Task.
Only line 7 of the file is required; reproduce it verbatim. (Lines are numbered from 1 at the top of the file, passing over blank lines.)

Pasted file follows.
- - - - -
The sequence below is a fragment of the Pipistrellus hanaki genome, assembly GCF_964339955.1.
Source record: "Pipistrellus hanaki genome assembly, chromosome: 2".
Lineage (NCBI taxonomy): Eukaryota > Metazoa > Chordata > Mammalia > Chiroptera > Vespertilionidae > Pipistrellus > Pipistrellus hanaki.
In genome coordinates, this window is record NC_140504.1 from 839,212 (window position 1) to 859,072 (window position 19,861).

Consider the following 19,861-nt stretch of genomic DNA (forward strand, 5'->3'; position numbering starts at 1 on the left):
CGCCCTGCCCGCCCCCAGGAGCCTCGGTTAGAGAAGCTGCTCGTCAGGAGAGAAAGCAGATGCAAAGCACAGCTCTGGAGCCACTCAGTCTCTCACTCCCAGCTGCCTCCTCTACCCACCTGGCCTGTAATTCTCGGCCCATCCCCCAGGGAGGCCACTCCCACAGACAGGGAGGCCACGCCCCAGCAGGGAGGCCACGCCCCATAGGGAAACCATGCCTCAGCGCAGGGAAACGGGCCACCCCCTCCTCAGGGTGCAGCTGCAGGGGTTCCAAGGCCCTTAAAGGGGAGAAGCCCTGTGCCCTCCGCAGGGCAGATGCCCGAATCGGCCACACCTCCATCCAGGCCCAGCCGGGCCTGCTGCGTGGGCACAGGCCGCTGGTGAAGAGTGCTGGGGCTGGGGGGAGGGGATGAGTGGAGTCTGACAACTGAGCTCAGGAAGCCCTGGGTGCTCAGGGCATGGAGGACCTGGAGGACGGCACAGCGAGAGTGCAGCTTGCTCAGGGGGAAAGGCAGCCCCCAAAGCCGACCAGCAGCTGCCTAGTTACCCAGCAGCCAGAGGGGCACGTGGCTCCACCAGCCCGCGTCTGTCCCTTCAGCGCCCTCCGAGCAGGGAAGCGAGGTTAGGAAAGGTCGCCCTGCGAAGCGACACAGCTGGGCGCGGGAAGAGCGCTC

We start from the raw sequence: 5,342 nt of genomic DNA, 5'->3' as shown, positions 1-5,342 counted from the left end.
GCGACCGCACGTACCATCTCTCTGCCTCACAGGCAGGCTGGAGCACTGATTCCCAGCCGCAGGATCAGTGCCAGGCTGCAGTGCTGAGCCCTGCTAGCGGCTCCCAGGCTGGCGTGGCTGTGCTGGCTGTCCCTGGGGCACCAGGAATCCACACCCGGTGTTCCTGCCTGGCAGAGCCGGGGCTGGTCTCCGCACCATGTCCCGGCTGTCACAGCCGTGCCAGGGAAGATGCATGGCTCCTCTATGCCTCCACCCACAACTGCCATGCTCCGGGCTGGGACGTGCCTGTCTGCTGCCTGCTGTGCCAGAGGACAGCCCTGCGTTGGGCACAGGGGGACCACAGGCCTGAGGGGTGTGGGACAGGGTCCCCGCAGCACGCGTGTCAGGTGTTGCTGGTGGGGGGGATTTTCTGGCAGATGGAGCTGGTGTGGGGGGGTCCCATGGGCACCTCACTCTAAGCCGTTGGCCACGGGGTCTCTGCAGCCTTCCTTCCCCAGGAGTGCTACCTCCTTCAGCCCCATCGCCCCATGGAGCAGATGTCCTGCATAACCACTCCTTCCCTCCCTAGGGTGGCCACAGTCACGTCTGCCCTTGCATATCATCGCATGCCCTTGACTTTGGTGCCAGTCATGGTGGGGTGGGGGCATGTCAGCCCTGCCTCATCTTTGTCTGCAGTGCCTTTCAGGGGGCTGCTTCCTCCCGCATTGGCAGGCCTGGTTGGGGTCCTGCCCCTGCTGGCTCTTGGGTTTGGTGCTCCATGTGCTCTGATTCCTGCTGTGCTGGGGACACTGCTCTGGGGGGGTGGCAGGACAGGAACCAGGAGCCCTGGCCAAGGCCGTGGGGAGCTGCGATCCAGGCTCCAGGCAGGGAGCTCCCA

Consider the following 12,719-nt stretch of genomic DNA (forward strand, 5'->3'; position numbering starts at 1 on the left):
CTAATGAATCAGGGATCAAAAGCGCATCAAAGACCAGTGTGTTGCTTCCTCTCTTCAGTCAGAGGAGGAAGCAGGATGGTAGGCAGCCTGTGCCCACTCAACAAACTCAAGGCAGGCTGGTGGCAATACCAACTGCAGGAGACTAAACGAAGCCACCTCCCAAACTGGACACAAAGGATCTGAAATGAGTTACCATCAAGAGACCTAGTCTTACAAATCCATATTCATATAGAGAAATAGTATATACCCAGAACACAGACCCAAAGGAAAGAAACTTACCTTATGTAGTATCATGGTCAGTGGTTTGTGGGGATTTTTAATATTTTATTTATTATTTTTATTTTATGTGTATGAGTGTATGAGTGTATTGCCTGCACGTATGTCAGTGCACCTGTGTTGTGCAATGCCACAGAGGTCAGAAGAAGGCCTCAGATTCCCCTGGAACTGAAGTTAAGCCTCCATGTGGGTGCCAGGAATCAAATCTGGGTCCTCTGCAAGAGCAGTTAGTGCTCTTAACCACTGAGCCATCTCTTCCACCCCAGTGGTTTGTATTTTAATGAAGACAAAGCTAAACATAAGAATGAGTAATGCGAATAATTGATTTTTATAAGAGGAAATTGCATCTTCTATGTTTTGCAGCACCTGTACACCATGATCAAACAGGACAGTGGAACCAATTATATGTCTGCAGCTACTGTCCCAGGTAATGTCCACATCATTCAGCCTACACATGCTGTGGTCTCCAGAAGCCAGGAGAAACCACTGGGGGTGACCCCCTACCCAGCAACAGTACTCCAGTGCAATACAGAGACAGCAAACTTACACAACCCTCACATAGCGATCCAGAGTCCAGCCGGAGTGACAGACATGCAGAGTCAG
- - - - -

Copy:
We start from the raw sequence: 5,342 nt of genomic DNA, 5'->3' as shown, positions 1-5,342 counted from the left end.